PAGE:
For testing purposes we had to define which engines to use — there are many to choose from. To limit the scope, we decided on using engines that were at least known to use to reduce the amount of complexity: PostgreSQL, ElasticSearch and SOLR. SOLR might be an odd choice, but it turned out to be a pretty good engine for doing the buffer-style queries in a previous project. PostgreSQL being an obvious contender having excellent geospatial support using PostGIS. ElasticSearch was recommended by several people as being an interesting contender because of its proven way of scaling and integration of geospatial search queries.
- PostgreSQL 10 + Postgis 2.4
- SOLR 7.2.0
- ElasticSearch 6.2, ( Index settings: 1 shard, 0 replica)
Since running the benchmark on the full dataset would result in creating several terabytes of data, we decided to come up with a smaller representative sample that would illustrate the issues we had in the past. The following 4 scenarios were defined:
- test-a1: Amenities 1
Real world spread throughout the United States having 1 million amenities
- test-a2: Amenities 2
Local stress test clustered in the county of Los Angeles having 1 million densely packed points simulating amenities
- test-b1: Landuse 1
700,000 Landuse polygons throughout the United States
- test-c1: Census 1
33,120 Census tracts throughout the United States
The target data consists of a dataset with 10,000 random properties in the United States, enriched with 4 polygons that represent a buffer and 4 polygons that represent a catchment. The buffer radius is determined by the average catchment size to represent a similar type of aggregation. The catchment sizes are a combination of two modes of transport (walking and driving) and a 10 and 30 minute commute time.
The test environment
For each of the databases we set up an c5.2xlarge instance on AWS (8 vCPU, 16GB memory) and an additional instance for coordinating the tests and running jMeter. Each of the 10,000 buildings would be used in the test, having either 4 buffers or 4 polygons to query resulting in 40,000 samples. The buffer tests were done 1 and 100 threads so see how it would handle concurrency and the catchment test just at 100.
Not really much to tell from a single thread query. It does not even come close to the required 420 queries/sec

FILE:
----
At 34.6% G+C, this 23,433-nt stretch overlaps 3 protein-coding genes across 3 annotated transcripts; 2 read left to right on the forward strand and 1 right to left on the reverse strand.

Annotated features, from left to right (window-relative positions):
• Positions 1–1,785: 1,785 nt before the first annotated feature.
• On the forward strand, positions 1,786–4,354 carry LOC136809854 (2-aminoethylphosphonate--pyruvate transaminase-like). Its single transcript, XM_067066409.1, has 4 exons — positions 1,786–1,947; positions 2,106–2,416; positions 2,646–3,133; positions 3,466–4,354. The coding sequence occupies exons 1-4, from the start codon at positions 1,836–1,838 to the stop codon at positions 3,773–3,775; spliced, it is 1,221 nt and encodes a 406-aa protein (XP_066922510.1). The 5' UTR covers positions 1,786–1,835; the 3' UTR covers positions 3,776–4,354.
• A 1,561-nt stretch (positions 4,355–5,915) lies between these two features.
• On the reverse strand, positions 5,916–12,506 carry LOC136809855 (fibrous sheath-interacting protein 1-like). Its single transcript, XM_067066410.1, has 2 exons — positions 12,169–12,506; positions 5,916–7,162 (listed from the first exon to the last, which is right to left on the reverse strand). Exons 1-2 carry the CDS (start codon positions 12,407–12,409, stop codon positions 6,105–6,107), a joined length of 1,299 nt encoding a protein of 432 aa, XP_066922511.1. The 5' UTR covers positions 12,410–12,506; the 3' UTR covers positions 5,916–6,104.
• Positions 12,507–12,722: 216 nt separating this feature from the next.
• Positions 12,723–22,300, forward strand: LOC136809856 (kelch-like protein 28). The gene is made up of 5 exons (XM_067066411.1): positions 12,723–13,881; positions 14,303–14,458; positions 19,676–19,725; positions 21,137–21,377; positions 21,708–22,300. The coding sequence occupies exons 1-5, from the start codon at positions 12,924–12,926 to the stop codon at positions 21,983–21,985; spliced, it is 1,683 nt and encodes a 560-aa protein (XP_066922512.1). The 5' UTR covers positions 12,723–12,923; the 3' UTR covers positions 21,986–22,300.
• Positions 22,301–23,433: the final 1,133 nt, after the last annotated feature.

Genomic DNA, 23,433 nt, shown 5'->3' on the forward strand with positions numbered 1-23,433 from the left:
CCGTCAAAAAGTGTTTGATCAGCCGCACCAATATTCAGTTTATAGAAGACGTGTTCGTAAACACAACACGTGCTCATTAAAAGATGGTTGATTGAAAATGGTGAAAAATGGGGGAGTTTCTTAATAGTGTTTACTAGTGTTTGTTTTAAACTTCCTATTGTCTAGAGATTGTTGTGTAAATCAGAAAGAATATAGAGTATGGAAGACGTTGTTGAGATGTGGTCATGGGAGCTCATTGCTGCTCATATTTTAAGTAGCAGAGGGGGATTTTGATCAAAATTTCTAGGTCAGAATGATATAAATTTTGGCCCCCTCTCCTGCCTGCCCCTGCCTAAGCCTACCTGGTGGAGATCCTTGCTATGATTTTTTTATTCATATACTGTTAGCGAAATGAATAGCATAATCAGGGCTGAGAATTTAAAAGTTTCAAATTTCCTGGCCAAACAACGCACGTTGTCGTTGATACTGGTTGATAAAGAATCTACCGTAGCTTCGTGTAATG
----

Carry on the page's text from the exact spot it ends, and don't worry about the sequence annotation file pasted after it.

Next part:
This does start to show some differences. Clearly the simple buffer style queries work really well in ElasticSearch and SOLR. ElasticSearch really shines doing point-in-buffer queries and SOLR outperforms all when it comes to buffer-polygon intersections and fast enough in the point-in-polygon. Postgresql holding the middleground being fast enough on all query styles
As expected the more complex queries are the true torture test for all databases. SOLR could not handle the large volume of points doing point-in-polygon queries. PostgreSQL remains a good performer, only having minor struggles doing the sparse (A1) queries.
As you can see ElasticSearch is missing in this result set. At the moment of testing, and even a couple of days after, ElasticSearch was still doing importing and indexing data… At low precision (> 100 meters) it all went fine but lowering it to the required < 10 meter put the engine to its knees. The high precision would be fine for high level aggregations but since we are typically dealing with highly localised differentiators this disqualified ElasticSearch as an option.
- Very very fast at indexing (and a small index disk size);
- Weak performance for point in simple polygon (buffer), but still not that bad;
- Similar performance for polygon in buffer. Best performance for anything to do with multipolygons (catchments).
- Extremely slow at indexing;
- Consumes large amount of disk space with high precision (<10meter) polygons;
- Best performance for point in simple polygon (buffer);
- Worst for polygon in polygon.
- Very fast for buffer-polygon intersections;
- Extremely slow for point-in-polygon queries;
- Indexing also fairly slow.
SOLR and Elasticsearch are really good at handling tons of concurrent requests for simple spatial queries. But it becomes problematic when they need to index complex polygons because it takes a very long time and the index size balloons out of proportion. This is solved by increasing the precision to 100m. Even with the lower precision Postgresql still outperforms them for multipolygon spatial queries, while also having better results. There were some cases where SOLR was wrong in the aggregation due to the 100 meter precision round off. Postgresql was chosen as the engine to move forward on.
One more thing…
One of the possible challenges we brought up during the process is the scaling of Postgresql to handle the 1 billion+ datasets we described in the technical requirements. There are known solutions for setting up larger PostgreSQL clusters with several read-replicas to spread the load whilst diving also into sharding the data (sharding by geographical region is a relatively simple solution here) but they are known to be tricky to setup and maintain. In the last week of the benchmark we decided on doing a “quick” test on the, then newly, released Amazon Aurora PostgreSQL cluster since this claimed to be a perfect solution to our problems
“Aurora is up to five times faster than standard MySQL databases and three times faster than standard PostgreSQL databases.”
“Aurora features a distributed, fault-tolerant, self-healing storage system that auto-scales up to 64TB per database instance.”
We decided on doing a large scale test feeding it with over 1.2 billion polygons (12 polygons for 100,000,000 locations scattered throughout the US) and run the same tests. The results were almost identical to the test we did on a single instance but with 120x the amount of data. This result was astounding. Yes we compared a full cluster to a single instance… but this is a fair comparison in our minds since it took as the same amount to setup and will not cost more to maintain. Plus the promise of seamless scaling is a very nice bonus.